The Minnesota Children’s Museum had a drastic remodel. They’ve done a great job at press so its been shared a lot and I am not going to spend my time today on the details. However, if you are in the area you should definitely check it out.
I’m going to spend my time today on what I learned and what I hope to grow from my experience there.
This lesson came at exactly the right moment. I guess these children’s play experts really know what they are doing. My daughter was spending quite a bit of time at one specific exhibit. It wasn’t one that I really loved so I sat back against the wall impatiently waiting for her to get bored. I played on my phone while mild interest for something to do. About the time that I was going to suggest we move along, I saw a sign.
I saw a sign? Did this blog just go off the deep end? No, I literally saw a sign. Here is what I love about this message. I was about to suggest to my daughter, who was independently playing with kids she didn’t know, that we go do something else. I’m not a parent who thinks that I need to be present and mindful every waking moment of my child’s life but at the same time stopping and looking for what she found interesting in this experience was powerful. What was she learning by moving boxes around? Look at my clingy girl playing with other kids and taking turns! Look at her deciding what she likes to do and doing it.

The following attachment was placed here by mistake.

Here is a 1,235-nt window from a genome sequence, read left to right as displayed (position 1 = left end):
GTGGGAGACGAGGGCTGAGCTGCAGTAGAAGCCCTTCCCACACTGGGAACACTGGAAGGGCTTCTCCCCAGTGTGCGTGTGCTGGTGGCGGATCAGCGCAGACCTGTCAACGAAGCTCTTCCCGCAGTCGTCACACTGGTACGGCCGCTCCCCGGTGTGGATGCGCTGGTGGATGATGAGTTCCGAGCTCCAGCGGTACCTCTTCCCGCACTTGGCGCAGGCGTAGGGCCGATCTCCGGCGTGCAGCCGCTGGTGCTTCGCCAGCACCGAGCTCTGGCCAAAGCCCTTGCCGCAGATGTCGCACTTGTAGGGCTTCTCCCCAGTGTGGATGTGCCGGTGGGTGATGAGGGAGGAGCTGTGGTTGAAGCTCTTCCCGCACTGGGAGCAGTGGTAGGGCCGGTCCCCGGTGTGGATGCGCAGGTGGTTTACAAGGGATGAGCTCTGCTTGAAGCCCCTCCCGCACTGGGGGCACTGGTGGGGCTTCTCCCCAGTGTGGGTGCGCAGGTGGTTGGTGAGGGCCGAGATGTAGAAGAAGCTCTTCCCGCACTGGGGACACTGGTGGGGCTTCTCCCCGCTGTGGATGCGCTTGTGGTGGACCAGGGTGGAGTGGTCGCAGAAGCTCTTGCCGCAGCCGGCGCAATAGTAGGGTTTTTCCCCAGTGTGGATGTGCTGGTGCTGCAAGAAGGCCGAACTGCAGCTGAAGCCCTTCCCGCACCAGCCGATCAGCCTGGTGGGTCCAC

I could take a lot of time and digress into parenting guilt. The guilt of always telling our children to hurry up and herding them along to something else to do. People have covered this so I am not going to.
Here is what I learned from that sign at the children’s museum. We should all give ourselves grace to do what we like and to spend our time doing it. How often have I gotten up from reading a really good book because I should be doing something else? Or cut outdoor time short because I should be inside tackling the to-do list? Obviously things need to get done at some point and I would much rather read than do the laundry. But I think we too often judge ourselves for not being productive. What if we kept looking for the reasons why we are so into something? Maybe that lazy outdoor time is a mindfulness exercise? Maybe that book is a brain challenging activity? Maybe we just need something more in our lives than to-do lists?
Okay, maybe I am going off the deep end. We try to give grace to our children to play and learn and develop. We forget that we need to play and learn and develop. We can’t do that if we’re moving from one to-do list checkmark to the next.